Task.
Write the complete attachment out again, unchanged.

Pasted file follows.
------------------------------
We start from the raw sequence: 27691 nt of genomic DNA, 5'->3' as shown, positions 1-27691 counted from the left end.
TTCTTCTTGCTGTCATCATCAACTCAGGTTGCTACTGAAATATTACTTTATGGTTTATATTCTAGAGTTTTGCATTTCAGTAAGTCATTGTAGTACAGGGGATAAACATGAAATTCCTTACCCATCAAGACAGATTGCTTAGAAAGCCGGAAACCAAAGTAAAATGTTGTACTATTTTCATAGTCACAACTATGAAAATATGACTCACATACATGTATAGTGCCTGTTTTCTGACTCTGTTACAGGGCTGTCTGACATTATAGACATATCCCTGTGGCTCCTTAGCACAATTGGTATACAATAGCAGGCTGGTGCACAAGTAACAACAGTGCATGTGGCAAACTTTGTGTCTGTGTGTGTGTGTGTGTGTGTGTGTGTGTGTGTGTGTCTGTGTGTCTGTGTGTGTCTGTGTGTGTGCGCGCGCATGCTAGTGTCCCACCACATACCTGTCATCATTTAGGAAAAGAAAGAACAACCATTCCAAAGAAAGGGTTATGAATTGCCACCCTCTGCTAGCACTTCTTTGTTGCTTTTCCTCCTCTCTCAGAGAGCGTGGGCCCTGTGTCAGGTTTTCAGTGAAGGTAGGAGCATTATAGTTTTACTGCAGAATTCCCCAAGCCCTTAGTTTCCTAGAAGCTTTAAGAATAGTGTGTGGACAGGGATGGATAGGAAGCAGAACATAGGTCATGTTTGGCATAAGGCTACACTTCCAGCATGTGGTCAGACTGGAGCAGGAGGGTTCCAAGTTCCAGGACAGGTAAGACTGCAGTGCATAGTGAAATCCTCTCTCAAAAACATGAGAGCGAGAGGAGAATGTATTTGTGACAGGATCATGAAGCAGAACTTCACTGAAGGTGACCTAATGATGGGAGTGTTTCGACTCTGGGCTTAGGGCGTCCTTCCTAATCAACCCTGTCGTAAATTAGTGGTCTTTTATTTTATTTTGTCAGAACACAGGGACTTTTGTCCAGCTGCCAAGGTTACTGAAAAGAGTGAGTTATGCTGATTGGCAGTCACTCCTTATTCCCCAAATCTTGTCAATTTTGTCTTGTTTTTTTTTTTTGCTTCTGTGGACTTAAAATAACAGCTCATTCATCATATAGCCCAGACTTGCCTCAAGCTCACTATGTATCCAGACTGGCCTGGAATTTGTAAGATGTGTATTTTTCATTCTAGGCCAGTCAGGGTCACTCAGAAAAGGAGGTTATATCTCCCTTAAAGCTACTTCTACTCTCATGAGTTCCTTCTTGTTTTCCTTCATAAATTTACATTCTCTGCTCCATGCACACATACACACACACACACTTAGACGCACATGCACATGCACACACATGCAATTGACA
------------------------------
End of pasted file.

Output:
We start from the raw sequence: 27691 nt of genomic DNA, 5'->3' as shown, positions 1-27691 counted from the left end.
TTCTTCTTGCTGTCATCATCAACTCAGGTTGCTACTGAAATATTACTTTATGGTTTATATTCTAGAGTTTTGCATTTCAGTAAGTCATTGTAGTACAGGGGATAAACATGAAATTCCTTACCCATCAAGACAGATTGCTTAGAAAGCCGGAAACCAAAGTAAAATGTTGTACTATTTTCATAGTCACAACTATGAAAATATGACTCACATACATGTATAGTGCCTGTTTTCTGACTCTGTTACAGGGCTGTCTGACATTATAGACATATCCCTGTGGCTCCTTAGCACAATTGGTATACAATAGCAGGCTGGTGCACAAGTAACAACAGTGCATGTGGCAAACTTTGTGTCTGTGTGTGTGTGTGTGTGTGTGTGTGTGTGTGTGTGTCTGTGTGTCTGTGTGTGTCTGTGTGTGTGCGCGCGCATGCTAGTGTCCCACCACATACCTGTCATCATTTAGGAAAAGAAAGAACAACCATTCCAAAGAAAGGGTTATGAATTGCCACCCTCTGCTAGCACTTCTTTGTTGCTTTTCCTCCTCTCTCAGAGAGCGTGGGCCCTGTGTCAGGTTTTCAGTGAAGGTAGGAGCATTATAGTTTTACTGCAGAATTCCCCAAGCCCTTAGTTTCCTAGAAGCTTTAAGAATAGTGTGTGGACAGGGATGGATAGGAAGCAGAACATAGGTCATGTTTGGCATAAGGCTACACTTCCAGCATGTGGTCAGACTGGAGCAGGAGGGTTCCAAGTTCCAGGACAGGTAAGACTGCAGTGCATAGTGAAATCCTCTCTCAAAAACATGAGAGCGAGAGGAGAATGTATTTGTGACAGGATCATGAAGCAGAACTTCACTGAAGGTGACCTAATGATGGGAGTGTTTCGACTCTGGGCTTAGGGCGTCCTTCCTAATCAACCCTGTCGTAAATTAGTGGTCTTTTATTTTATTTTGTCAGAACACAGGGACTTTTGTCCAGCTGCCAAGGTTACTGAAAAGAGTGAGTTATGCTGATTGGCAGTCACTCCTTATTCCCCAAATCTTGTCAATTTTGTCTTGTTTTTTTTTTTTGCTTCTGTGGACTTAAAATAACAGCTCATTCATCATATAGCCCAGACTTGCCTCAAGCTCACTATGTATCCAGACTGGCCTGGAATTTGTAAGATGTGTATTTTTCATTCTAGGCCAGTCAGGGTCACTCAGAAAAGGAGGTTATATCTCCCTTAAAGCTACTTCTACTCTCATGAGTTCCTTCTTGTTTTCCTTCATAAATTTACATTCTCTGCTCCATGCACACATACACACACACACACTTAGACGCACATGCACATGCACACACATGCAATTGACA